If you will permit me to press upon you such high motives (and it were to be wished that in every action we were to be influenced only by the highest), perhaps no act of bounty to which you may be called out, can ever come so immediately, and so literally, under that solemn and affecting description, which will be recorded in the great day of account "I was a stranger, and ye took me in.” *

* This appeal in the cause of humanity, brought upon the author a torrent of abuse, in a pamphlet, bearing the title of“ Gideon's Cake of Barley Meal. A Letter to the Rev. Wm. Romaine, on his preaching for the Emigrant Popish, Clergy; with some Strictures on Mrs. Hannah More's Remarks, published for their Benefit.Of the spirit in which this libel was written, an idea may be formed from the choice epithets applied to Mrs. More, who is called " a wolf in. a fine sheep-skin," and the “ notorious daughter of the father of lies!”


The following SPEECH was made in the National Convention at Paris, on tne

14th of December, 1792, in a debate on the subject of establishing Public Schools for the Education of Youth, by Citizen DuPont; and as the doctrines contained in it were received with unanimous applause, it may be fairly considered as an exposition of the Creed of that Assembly.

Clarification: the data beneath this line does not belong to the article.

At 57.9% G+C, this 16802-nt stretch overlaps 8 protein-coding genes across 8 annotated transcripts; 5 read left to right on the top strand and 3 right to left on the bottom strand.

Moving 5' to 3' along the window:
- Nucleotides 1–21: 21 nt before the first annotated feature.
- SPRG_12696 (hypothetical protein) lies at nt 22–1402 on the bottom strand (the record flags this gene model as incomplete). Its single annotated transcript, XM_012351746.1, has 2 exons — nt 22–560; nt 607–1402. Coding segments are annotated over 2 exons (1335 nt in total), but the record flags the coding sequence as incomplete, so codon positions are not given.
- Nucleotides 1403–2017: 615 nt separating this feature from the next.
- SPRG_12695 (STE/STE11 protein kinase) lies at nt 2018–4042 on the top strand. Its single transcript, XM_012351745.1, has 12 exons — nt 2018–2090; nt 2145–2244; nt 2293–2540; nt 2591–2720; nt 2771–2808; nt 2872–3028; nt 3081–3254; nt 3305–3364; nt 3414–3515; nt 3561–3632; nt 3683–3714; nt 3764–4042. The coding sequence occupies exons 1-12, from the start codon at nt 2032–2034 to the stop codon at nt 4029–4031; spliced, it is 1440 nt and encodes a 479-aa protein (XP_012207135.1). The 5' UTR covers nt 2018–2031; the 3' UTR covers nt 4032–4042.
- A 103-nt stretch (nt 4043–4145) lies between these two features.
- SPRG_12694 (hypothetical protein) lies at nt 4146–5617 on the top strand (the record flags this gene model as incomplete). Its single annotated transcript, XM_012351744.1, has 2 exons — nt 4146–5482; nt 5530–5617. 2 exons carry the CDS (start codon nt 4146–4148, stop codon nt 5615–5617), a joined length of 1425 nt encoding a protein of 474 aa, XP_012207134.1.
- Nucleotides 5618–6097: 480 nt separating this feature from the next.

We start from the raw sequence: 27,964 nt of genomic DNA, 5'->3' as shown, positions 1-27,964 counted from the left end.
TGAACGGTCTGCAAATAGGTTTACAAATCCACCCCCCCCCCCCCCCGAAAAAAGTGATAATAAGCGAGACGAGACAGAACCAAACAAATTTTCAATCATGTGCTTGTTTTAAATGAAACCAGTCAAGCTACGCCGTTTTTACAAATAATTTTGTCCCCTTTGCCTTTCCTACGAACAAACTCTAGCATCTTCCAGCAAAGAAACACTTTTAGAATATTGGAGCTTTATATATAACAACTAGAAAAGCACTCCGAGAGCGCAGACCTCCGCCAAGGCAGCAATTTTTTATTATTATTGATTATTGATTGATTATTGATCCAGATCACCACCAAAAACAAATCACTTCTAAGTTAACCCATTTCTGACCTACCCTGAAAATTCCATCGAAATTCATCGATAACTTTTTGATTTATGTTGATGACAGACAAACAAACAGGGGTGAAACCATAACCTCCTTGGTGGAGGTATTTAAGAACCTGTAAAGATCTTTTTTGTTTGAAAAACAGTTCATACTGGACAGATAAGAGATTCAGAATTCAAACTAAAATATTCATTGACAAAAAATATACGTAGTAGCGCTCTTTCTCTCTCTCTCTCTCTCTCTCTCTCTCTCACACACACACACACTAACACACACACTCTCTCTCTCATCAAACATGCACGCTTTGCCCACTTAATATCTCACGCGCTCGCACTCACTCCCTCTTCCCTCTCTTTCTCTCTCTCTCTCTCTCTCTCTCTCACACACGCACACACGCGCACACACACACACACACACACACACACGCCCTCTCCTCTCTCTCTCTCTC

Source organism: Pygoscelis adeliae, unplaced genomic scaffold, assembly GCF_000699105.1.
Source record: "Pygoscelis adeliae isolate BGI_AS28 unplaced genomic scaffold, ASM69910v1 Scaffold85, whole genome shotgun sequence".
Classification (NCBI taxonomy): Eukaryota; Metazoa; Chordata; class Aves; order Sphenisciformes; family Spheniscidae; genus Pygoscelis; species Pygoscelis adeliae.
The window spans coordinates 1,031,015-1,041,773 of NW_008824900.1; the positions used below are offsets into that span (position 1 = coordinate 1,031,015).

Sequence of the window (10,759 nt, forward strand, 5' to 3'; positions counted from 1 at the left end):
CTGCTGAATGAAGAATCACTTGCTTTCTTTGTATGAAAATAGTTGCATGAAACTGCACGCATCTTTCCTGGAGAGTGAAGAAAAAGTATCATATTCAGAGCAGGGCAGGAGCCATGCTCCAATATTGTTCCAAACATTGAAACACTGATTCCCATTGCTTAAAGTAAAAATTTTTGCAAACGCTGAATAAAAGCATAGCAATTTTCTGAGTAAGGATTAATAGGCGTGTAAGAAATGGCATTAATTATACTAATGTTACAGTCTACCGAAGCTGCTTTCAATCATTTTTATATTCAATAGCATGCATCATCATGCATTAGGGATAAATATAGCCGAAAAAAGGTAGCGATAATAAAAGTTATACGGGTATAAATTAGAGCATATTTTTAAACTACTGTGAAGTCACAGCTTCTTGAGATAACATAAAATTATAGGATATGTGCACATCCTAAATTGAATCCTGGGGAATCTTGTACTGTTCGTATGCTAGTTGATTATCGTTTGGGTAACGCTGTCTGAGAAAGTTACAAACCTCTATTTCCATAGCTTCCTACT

• What! Thrones are overturned! Sceptres broken! Kings expire! And yet the altars of God remain! Tyrants, in outrage to nature, continue to burn an impious incense on those altars! The thrones that have been reversed, have left these altars naked, unsupported, and tottering. A single breath of enlightened reason will now be sufficient to make them disappear; and if humanity is under obligations to the French nation for the first of these benefits, the fall of kings, can it be doubted but that the French people, now sovereign, will be wise enough, in like manner, to overthrow those altars and those Idols to which those kings have hitherto made them subject? Nature and Reason, these ought to be the gods of men! These are my gods! Admire nature-cultivate reason. And you, Legislators, if you desire that the French people should be happy, make haste to propagate these principles, and to teach them in your primary schools, instead of those fanatical principles which have hitherto been taught. The tyranny of kings. was confined to make their people miserable in this life-but those other tyrants, the priests, extend their dominion into another, of which they have no other idea than of eternal punishments; a doctrine which some men have hitherto had the good nature to believe. But the moment of the catastrophe is come—all these prejudices must fall at the same time. We must destroy them, or they will destroy us. For myself, I honestly avow to the Convention, I am an Atheist! But I defy a single individual, amongst the twentyfour millions of Frenchmen, to make against me any well-grounded · reproach. I doubt whether the Christians or the Catholics, of which the last speaker, and those of his opinion, have been talking to us, can make the same challenge. There is another consideration-Paris has had great losses. It has been deprived of the commerce of luxury; of that factitious splendor which was found at courts, and invited strangers hither. Well! we must repair these losses.-Let me, then, repJesent to you the times, that are fast approaching, when our philoso